Lawsuit Alleges That Major EB-5 Funder USIF Paid Kickbacks
A Chicago woman named Xuejun Zoe Makhsous has amended her federal lawsuit against the U.S. Immigration Fund, alleging that one of the biggest EB-5 regional centers paid kickbacks to a company to exclusively steer investors its way, unbeknownst to the investors themselves.
USIF is a Florida-based company that pools money from foreign investors and loans it to American developers under the EB-5 program — in exchange, the investors can get U.S. visas. USIF has raised $2.9B for major American projects, including Brooklyn's Pacific Park project and the Nassau Coliseum, and helped some 6,000 foreigners, according to its website.
Makhsous, who was once an EB-5 investor herself and speaks Mandarin, helps Chinese-based investors — who each invest $500K or more — research EB-5 projects. She has sometimes advised investors not to participate, or to back out of, certain projects.
In competing lawsuits last year, USIF accused Makhsous of defaming its projects to potential investors. She fired back, accusing it of racketeering. USIF often used a "migration agency" called Qiaowai to recruit Chinese investors and match them to U.S. EB-5 projects, and Makhsous alleged they purposely misled investors with confusing paperwork and omissions.
USIF’s defamation case was thrown out by the New York State Supreme Court on jurisdictional grounds last April. Makhsous withdrew her racketeering allegation because of its complexity but has amended her complaint, hoping to prevail on a narrower scope, she told Bisnow. Makhsous is not an attorney, but represents herself pro se in court.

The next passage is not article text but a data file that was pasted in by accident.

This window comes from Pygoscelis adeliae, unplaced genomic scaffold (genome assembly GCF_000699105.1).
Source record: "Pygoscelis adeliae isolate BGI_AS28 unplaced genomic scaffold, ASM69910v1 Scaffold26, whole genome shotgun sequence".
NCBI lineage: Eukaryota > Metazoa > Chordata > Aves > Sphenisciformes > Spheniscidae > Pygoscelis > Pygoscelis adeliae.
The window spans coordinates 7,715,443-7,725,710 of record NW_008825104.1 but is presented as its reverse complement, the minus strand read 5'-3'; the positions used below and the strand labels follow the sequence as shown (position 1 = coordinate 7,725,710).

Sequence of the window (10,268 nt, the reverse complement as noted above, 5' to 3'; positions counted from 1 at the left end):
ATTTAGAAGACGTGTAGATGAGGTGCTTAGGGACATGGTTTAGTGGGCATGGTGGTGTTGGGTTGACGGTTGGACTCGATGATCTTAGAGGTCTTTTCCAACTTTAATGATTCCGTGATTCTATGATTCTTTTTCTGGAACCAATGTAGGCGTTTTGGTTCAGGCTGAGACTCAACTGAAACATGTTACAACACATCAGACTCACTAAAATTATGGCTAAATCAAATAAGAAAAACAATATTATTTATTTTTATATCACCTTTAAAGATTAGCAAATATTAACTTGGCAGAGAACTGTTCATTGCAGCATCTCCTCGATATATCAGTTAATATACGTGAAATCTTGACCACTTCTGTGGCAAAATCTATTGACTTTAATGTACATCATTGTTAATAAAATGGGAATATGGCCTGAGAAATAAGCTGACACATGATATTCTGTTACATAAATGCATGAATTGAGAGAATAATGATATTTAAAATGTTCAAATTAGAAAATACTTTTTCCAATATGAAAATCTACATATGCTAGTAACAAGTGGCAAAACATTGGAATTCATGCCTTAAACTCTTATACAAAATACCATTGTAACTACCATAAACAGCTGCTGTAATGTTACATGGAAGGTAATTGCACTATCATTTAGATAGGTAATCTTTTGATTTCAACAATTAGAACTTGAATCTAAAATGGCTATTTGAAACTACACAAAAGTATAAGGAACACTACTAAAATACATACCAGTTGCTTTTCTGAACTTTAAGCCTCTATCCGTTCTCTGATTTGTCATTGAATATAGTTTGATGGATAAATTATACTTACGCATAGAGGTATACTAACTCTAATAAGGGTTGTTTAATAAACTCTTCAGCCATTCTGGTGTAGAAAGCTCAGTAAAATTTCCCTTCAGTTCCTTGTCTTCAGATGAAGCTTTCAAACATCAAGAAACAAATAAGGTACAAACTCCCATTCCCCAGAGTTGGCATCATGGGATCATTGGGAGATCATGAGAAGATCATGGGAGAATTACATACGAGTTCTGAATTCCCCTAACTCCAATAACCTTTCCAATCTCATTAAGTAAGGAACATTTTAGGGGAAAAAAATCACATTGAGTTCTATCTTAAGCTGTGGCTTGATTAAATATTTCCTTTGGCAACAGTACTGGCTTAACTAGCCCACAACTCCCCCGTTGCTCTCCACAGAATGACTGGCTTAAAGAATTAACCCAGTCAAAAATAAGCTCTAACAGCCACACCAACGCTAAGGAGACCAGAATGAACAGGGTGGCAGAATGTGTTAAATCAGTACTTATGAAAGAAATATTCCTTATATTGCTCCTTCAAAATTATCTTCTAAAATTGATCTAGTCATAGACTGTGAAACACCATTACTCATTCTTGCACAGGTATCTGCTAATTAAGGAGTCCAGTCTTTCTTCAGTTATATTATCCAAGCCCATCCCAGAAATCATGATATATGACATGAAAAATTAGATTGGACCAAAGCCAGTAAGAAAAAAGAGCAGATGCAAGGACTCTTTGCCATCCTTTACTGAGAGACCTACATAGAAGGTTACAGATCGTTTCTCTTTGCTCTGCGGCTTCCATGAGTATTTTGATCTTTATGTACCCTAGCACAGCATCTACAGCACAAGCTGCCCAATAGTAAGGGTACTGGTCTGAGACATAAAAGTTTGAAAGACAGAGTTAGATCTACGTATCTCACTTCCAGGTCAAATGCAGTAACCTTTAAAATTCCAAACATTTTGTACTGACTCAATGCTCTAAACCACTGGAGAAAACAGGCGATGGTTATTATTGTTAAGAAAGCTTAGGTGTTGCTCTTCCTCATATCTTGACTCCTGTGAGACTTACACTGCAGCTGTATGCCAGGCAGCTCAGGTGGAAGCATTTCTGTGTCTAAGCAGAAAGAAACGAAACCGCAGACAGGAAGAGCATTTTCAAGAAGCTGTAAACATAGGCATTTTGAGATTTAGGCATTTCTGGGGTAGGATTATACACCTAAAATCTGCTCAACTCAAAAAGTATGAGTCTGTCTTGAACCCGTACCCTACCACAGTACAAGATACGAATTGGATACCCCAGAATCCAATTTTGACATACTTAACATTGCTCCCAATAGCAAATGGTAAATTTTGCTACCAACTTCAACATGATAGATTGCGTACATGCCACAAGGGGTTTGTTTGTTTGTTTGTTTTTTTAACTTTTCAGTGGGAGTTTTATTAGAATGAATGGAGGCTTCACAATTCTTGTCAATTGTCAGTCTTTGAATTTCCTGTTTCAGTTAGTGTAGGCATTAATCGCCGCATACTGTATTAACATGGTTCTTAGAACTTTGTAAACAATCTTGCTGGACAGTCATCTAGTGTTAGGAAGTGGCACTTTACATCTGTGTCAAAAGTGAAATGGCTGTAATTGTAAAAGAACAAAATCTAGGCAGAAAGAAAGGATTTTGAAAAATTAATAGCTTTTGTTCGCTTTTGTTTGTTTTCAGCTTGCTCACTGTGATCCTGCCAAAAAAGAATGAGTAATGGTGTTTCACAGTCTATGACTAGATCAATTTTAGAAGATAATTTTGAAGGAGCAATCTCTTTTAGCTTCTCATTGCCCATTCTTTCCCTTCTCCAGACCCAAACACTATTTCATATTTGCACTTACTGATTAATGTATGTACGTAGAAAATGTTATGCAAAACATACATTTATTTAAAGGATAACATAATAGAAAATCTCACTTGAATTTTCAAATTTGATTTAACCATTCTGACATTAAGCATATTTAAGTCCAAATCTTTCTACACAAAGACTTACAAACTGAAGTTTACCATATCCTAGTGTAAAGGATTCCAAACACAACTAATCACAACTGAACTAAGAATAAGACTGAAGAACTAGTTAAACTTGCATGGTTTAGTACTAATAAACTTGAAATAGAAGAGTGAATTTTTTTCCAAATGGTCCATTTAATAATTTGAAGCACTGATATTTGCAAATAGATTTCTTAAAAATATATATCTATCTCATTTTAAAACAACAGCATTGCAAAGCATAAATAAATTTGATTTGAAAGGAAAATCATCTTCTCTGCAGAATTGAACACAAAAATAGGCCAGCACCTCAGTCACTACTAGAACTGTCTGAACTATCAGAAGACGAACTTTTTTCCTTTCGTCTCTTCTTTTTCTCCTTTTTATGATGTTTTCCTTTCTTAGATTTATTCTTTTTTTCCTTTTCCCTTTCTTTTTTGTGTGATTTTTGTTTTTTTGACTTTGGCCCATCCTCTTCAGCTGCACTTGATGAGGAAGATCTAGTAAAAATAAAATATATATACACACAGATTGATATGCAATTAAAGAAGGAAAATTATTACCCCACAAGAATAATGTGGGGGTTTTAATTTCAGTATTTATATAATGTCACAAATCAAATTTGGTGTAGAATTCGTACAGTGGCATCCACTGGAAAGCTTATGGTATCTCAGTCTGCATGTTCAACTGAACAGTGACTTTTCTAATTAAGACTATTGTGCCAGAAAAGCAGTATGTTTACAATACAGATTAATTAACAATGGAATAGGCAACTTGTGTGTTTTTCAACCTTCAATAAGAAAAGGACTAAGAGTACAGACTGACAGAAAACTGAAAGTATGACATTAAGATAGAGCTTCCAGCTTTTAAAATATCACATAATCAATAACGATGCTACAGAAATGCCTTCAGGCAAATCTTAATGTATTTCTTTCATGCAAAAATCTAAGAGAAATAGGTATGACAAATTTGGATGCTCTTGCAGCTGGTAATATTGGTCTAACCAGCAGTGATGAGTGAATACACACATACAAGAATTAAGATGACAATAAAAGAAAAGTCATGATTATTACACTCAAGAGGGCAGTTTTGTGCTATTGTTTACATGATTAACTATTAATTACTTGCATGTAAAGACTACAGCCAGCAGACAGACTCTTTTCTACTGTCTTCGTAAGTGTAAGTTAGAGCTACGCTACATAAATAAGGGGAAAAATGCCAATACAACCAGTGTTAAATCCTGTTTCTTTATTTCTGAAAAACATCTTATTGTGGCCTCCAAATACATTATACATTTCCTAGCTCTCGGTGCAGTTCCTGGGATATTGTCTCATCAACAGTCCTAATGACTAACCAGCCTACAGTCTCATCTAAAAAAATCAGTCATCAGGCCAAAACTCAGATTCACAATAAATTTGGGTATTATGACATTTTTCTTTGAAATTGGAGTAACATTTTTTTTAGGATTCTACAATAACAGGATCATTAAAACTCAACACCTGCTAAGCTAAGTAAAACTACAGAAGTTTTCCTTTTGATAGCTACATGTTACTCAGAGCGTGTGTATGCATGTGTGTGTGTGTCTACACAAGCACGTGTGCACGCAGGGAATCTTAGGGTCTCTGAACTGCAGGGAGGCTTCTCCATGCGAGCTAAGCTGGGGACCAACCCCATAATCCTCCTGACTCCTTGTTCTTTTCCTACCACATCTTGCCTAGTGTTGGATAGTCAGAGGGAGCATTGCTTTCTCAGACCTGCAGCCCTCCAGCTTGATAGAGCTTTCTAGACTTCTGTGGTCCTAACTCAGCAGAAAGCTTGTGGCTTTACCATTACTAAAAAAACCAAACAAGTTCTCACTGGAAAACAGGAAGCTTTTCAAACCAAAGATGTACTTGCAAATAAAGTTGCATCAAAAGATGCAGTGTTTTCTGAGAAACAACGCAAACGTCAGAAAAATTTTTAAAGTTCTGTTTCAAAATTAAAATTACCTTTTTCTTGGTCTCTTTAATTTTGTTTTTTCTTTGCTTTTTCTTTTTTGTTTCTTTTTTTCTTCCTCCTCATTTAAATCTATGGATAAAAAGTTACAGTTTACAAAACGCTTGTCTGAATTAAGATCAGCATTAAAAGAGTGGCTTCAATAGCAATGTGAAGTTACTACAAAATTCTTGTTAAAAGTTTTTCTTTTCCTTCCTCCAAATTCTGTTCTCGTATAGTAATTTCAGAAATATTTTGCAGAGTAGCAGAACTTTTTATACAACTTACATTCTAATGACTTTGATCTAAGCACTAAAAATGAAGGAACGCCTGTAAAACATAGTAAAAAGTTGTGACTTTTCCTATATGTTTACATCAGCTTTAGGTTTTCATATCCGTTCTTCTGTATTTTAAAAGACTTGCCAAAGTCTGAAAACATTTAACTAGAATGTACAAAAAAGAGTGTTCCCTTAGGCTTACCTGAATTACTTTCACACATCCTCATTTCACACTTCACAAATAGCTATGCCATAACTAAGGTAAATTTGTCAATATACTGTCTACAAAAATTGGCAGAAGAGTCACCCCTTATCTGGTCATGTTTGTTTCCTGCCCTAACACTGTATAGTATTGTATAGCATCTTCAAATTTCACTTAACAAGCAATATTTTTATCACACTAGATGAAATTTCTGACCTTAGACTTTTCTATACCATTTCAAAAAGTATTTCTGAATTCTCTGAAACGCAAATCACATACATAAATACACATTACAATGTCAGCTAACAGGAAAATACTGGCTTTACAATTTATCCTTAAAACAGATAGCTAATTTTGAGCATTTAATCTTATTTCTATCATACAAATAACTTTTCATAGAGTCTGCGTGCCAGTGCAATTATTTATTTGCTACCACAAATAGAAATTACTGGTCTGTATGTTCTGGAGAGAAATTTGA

In the amended complaint filed May 5 in federal court in the Northern District of Illinois, she alleges defamation and tortious interference with a business relationship. She is suing USIF, its founder, Nicholas Mastrioanni II, Qiaowai head Ying Ding and Mastroianni’s attorney, Richard Haddad.
Makhsous claimed Chinese investors paid Qiaowai $12K apiece to handle due diligence on U.S. EB-5 projects. Chinese investors have trouble doing their own due diligence because of the language barrier, and because they have only restricted internet access within authoritarian China.
Makhsous has long argued that EB-5 regional centers exploit loopholes in securities law. They are often not Securities and Exchange Commission-registered investment advisers, claiming an exemption based on the fact that the investors get advice from migration agents in their home countries. But such agents aren't properly qualified as advisers there, either, Makhsous said.
Makhsous explained in a call with Bisnow that, last fall, she had been helping a Chinese investor with a separate case that went to arbitration. In that case, she was able to examine documents from USIF, and found her “holy grail”: a finder’s fee agreement that defines a “confidential and exclusive relationship” between Ying Ding and USIF, in which Ding's company agrees to “not divert Foreign Investors to U.S. projects which compete” with USIF’s.
Makhsous alleges that USIF charges developers 4% to 6.95% annual interest on its EB-5 loans, but gives Chinese investors just 0.25% and kicks back 1.85% to 3% to Ying Ding's company. Each investor also paid $49K to $52K in administrative fees to USIF, $40K of which was kicked back to Qiaowai, Makhsous claims.
“It is a bait-and-switch scheme unknown to unsuspected Chinese investors," Makhsous' suit says. “If Chinese EB-5 investors were aware of the secret dealings between Defendants Mastroianni and Qiaowai, they would not have relied on the due diligence provided by Defendant Qiaowai to make investment with Defendant Mastroianni.”
In court documents, USIF’s lawyers warned Makhsous that she would be in violation of the arbitrator’s orders if she disclosed confidential documents from a separate case. Makhsous said USIF has used the arbitration process and painted her as unreliable in court and in news reports to prevent disclosure of its own misdeeds. Her lawsuit points to four other suits against Mastroianni/USIF by more than 200 investors.
"Every one of [USIF's] projects has complied with the immigration regulations, tens of thousands of American jobs were created, and thousands of investors are achieving their immigration dreams," Haddad told Bisnow last year when the court battle had just began.
None of USIF, Haddad nor lawyers for Qiaowai responded to requests for comment for this story.